Janes Creek Dam Decommissioning and Fish Passage Project
Location: South Fork Janes Creek, Arcata, California
Client/Partners: Humboldt Fish Action Council and Winzler & Kelly
The water supply dam built in the 1950’s blocked upstream movement for all fish. Over time, the reservoir filled with fine sediment, forming an impounded high-value wetland. The stream flowed over the dam’s spillway, which consisted of a concrete box culvert. The spillway created a 4 ft (1.2 m) drop into a shallow plunge pool.
Michael Love & Associates served as the fish passage engineers for the project, and was tasked with preserving the upstream impounded wetland for juvenile coho rearing habitat while providing fish passage over the dam. The preferred approach involved removal of the concrete spillway and construction of a nature-like roughened rock channel through a cut in the dam. The roughened channels was designed to (1) maintain the existing upstream grade, (2) avoid release of stored sediments, and (3) provide upstream and downstream passage for all native fish and other aquatic organisms.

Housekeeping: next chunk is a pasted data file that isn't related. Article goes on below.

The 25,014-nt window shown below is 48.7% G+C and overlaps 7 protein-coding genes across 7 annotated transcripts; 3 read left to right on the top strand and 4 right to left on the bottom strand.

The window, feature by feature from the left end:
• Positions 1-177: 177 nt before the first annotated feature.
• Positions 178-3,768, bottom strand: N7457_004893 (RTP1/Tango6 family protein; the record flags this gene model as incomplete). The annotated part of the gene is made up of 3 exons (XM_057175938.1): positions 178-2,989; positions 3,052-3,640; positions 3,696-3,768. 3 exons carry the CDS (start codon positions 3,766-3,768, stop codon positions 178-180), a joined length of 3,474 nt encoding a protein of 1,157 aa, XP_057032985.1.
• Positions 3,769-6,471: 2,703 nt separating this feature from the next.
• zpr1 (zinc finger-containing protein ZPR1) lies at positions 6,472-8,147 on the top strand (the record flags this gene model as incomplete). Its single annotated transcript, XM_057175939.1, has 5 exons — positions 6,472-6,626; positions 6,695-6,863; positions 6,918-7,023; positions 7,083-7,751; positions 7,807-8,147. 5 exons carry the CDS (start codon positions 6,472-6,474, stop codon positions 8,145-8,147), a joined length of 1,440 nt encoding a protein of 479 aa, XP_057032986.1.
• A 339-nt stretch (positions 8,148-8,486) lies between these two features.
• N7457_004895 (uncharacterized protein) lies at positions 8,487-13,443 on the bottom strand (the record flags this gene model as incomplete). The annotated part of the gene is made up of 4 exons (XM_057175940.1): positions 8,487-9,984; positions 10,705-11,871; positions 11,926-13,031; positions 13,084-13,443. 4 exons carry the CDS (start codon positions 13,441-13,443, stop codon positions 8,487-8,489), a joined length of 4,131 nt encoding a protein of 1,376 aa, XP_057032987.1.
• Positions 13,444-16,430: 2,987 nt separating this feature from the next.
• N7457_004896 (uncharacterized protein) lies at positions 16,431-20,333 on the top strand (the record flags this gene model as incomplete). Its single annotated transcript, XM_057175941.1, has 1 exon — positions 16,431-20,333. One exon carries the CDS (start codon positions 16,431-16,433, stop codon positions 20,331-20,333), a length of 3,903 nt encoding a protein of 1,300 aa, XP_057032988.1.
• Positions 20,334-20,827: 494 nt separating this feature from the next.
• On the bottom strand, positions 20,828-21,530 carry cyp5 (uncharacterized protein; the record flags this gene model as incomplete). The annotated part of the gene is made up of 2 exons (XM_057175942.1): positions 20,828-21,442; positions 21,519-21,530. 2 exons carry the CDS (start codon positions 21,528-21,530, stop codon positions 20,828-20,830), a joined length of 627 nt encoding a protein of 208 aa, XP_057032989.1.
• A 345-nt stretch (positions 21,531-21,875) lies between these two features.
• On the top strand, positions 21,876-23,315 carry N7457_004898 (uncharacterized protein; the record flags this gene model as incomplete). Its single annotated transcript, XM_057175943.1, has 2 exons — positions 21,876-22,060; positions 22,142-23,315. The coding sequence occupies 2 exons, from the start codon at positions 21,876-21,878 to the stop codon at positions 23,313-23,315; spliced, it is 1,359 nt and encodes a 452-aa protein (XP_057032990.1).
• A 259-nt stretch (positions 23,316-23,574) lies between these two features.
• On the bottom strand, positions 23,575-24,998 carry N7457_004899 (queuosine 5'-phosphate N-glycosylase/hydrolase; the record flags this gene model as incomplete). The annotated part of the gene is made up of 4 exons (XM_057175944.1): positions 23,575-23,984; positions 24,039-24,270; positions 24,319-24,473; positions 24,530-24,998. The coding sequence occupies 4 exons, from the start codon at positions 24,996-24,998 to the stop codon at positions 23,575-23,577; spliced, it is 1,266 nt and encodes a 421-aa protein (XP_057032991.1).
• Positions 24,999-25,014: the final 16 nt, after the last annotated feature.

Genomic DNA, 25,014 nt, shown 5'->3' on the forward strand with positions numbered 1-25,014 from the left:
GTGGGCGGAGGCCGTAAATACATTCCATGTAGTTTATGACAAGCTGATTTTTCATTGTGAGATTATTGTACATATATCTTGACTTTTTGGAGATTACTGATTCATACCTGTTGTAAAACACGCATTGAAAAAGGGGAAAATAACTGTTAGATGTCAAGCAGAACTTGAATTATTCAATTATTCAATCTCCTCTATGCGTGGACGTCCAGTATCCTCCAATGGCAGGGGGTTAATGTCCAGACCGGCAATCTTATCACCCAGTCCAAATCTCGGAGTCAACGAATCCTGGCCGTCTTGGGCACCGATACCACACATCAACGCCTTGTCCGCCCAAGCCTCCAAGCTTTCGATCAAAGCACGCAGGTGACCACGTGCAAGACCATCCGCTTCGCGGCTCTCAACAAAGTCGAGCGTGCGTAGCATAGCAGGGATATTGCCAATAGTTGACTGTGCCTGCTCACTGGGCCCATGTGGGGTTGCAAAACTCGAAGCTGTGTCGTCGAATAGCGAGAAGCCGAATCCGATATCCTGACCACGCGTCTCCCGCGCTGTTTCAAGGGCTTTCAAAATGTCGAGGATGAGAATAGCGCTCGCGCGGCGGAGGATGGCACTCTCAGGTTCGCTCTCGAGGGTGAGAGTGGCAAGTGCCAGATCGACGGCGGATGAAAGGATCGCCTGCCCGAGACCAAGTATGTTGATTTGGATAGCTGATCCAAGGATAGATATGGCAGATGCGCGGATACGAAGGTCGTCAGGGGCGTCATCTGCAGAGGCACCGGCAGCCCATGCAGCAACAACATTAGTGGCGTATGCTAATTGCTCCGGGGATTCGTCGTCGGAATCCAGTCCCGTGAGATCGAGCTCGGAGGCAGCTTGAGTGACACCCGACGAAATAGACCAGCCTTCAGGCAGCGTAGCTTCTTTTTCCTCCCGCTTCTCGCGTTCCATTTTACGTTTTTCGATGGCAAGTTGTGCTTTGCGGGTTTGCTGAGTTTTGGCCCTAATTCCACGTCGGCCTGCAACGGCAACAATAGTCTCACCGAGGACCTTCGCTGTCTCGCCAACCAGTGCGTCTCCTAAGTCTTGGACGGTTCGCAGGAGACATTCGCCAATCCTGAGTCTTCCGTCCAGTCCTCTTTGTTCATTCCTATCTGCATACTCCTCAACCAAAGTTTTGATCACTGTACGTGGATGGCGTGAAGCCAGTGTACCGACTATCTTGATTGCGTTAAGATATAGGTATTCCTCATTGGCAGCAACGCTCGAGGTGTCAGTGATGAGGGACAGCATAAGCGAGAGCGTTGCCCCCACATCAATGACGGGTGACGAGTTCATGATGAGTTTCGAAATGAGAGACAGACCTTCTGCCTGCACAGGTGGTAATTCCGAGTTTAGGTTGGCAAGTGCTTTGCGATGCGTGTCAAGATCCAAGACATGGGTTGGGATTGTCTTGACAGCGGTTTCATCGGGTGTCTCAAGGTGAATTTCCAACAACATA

The roughened channel is 100 feet long, with an average slope of 5-percent. The shape and features of the roughened channel are intended to create a hydraulic environment similar to a natural channel of similar slope. Since the upstream channel material is mostly fine grain sands and silts, the larger rock in the roughened channel will not be replenished if it transported downstream. Therefore, the rock used in the roughened channel was designed to be stable up to the 100-year design flow. Because the dam crest also serves as an access road, a 40-foot long prefabricated steel bridge was placed over the roughened channel at the location of the removed spillway.